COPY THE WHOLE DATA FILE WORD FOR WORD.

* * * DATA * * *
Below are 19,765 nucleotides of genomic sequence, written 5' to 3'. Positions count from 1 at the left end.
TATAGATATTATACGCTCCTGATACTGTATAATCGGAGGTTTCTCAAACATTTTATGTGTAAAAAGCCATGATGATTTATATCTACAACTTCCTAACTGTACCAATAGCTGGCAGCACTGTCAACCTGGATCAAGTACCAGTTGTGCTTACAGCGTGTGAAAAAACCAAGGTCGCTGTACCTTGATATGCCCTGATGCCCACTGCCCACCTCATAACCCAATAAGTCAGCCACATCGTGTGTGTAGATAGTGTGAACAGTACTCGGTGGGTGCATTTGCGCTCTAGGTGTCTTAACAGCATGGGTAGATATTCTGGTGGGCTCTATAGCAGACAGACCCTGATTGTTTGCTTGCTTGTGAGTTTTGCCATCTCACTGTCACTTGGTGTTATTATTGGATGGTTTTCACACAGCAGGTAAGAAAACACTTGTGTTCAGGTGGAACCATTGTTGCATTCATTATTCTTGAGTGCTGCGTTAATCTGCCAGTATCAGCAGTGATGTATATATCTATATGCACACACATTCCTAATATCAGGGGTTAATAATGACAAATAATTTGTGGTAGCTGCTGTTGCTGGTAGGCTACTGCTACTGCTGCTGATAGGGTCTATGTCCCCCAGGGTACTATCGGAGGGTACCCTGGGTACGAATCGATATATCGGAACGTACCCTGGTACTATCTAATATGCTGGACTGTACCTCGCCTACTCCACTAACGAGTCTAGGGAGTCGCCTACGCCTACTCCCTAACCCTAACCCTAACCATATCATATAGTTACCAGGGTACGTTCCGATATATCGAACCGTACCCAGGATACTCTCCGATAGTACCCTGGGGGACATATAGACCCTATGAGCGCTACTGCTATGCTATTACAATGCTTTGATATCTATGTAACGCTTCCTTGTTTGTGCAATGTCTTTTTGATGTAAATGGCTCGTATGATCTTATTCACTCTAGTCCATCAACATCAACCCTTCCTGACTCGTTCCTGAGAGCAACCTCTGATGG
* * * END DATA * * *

Below are 19,765 nucleotides of genomic sequence, written 5' to 3'. Positions count from 1 at the left end.
TATAGATATTATACGCTCCTGATACTGTATAATCGGAGGTTTCTCAAACATTTTATGTGTAAAAAGCCATGATGATTTATATCTACAACTTCCTAACTGTACCAATAGCTGGCAGCACTGTCAACCTGGATCAAGTACCAGTTGTGCTTACAGCGTGTGAAAAAACCAAGGTCGCTGTACCTTGATATGCCCTGATGCCCACTGCCCACCTCATAACCCAATAAGTCAGCCACATCGTGTGTGTAGATAGTGTGAACAGTACTCGGTGGGTGCATTTGCGCTCTAGGTGTCTTAACAGCATGGGTAGATATTCTGGTGGGCTCTATAGCAGACAGACCCTGATTGTTTGCTTGCTTGTGAGTTTTGCCATCTCACTGTCACTTGGTGTTATTATTGGATGGTTTTCACACAGCAGGTAAGAAAACACTTGTGTTCAGGTGGAACCATTGTTGCATTCATTATTCTTGAGTGCTGCGTTAATCTGCCAGTATCAGCAGTGATGTATATATCTATATGCACACACATTCCTAATATCAGGGGTTAATAATGACAAATAATTTGTGGTAGCTGCTGTTGCTGGTAGGCTACTGCTACTGCTGCTGATAGGGTCTATGTCCCCCAGGGTACTATCGGAGGGTACCCTGGGTACGAATCGATATATCGGAACGTACCCTGGTACTATCTAATATGCTGGACTGTACCTCGCCTACTCCACTAACGAGTCTAGGGAGTCGCCTACGCCTACTCCCTAACCCTAACCCTAACCATATCATATAGTTACCAGGGTACGTTCCGATATATCGAACCGTACCCAGGATACTCTCCGATAGTACCCTGGGGGACATATAGACCCTATGAGCGCTACTGCTATGCTATTACAATGCTTTGATATCTATGTAACGCTTCCTTGTTTGTGCAATGTCTTTTTGATGTAAATGGCTCGTATGATCTTATTCACTCTAGTCCATCAACATCAACCCTTCCTGACTCGTTCCTGAGAGCAACCTCTGATGG